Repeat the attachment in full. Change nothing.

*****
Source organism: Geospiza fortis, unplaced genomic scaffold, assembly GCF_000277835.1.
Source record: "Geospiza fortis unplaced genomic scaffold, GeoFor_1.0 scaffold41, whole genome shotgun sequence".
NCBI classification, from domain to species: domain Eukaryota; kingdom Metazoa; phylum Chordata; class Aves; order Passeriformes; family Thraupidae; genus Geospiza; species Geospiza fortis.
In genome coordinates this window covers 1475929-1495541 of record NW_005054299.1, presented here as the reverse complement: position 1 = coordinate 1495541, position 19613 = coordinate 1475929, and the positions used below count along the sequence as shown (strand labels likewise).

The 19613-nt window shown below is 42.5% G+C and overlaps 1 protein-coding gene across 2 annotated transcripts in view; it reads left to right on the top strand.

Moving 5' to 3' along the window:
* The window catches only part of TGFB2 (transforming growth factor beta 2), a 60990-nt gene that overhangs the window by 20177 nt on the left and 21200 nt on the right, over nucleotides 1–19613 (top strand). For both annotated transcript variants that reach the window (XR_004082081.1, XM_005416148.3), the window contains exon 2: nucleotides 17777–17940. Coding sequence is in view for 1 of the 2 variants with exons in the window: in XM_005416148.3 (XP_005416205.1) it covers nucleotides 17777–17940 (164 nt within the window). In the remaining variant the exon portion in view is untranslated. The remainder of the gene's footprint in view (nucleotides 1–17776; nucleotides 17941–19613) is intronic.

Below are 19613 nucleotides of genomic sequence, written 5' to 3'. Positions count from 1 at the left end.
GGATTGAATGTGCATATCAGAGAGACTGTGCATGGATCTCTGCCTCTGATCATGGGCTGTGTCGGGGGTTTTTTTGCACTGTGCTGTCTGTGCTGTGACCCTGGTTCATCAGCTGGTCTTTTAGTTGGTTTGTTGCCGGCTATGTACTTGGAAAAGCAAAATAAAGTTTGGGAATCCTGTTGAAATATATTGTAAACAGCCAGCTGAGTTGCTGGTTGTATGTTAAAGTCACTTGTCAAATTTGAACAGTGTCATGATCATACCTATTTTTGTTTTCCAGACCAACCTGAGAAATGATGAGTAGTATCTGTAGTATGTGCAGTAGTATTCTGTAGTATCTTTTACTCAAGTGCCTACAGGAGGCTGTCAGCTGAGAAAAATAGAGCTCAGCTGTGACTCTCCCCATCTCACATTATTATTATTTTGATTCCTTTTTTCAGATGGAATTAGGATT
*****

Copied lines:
Source organism: Geospiza fortis, unplaced genomic scaffold, assembly GCF_000277835.1.
Source record: "Geospiza fortis unplaced genomic scaffold, GeoFor_1.0 scaffold41, whole genome shotgun sequence".
NCBI classification, from domain to species: domain Eukaryota; kingdom Metazoa; phylum Chordata; class Aves; order Passeriformes; family Thraupidae; genus Geospiza; species Geospiza fortis.
In genome coordinates this window covers 1475929-1495541 of record NW_005054299.1, presented here as the reverse complement: position 1 = coordinate 1495541, position 19613 = coordinate 1475929, and the positions used below count along the sequence as shown (strand labels likewise).

The 19613-nt window shown below is 42.5% G+C and overlaps 1 protein-coding gene across 2 annotated transcripts in view; it reads left to right on the top strand.

Moving 5' to 3' along the window:
* The window catches only part of TGFB2 (transforming growth factor beta 2), a 60990-nt gene that overhangs the window by 20177 nt on the left and 21200 nt on the right, over nucleotides 1–19613 (top strand). For both annotated transcript variants that reach the window (XR_004082081.1, XM_005416148.3), the window contains exon 2: nucleotides 17777–17940. Coding sequence is in view for 1 of the 2 variants with exons in the window: in XM_005416148.3 (XP_005416205.1) it covers nucleotides 17777–17940 (164 nt within the window). In the remaining variant the exon portion in view is untranslated. The remainder of the gene's footprint in view (nucleotides 1–17776; nucleotides 17941–19613) is intronic.

Below are 19613 nucleotides of genomic sequence, written 5' to 3'. Positions count from 1 at the left end.
GGATTGAATGTGCATATCAGAGAGACTGTGCATGGATCTCTGCCTCTGATCATGGGCTGTGTCGGGGGTTTTTTTGCACTGTGCTGTCTGTGCTGTGACCCTGGTTCATCAGCTGGTCTTTTAGTTGGTTTGTTGCCGGCTATGTACTTGGAAAAGCAAAATAAAGTTTGGGAATCCTGTTGAAATATATTGTAAACAGCCAGCTGAGTTGCTGGTTGTATGTTAAAGTCACTTGTCAAATTTGAACAGTGTCATGATCATACCTATTTTTGTTTTCCAGACCAACCTGAGAAATGATGAGTAGTATCTGTAGTATGTGCAGTAGTATTCTGTAGTATCTTTTACTCAAGTGCCTACAGGAGGCTGTCAGCTGAGAAAAATAGAGCTCAGCTGTGACTCTCCCCATCTCACATTATTATTATTTTGATTCCTTTTTTCAGATGGAATTAGGATT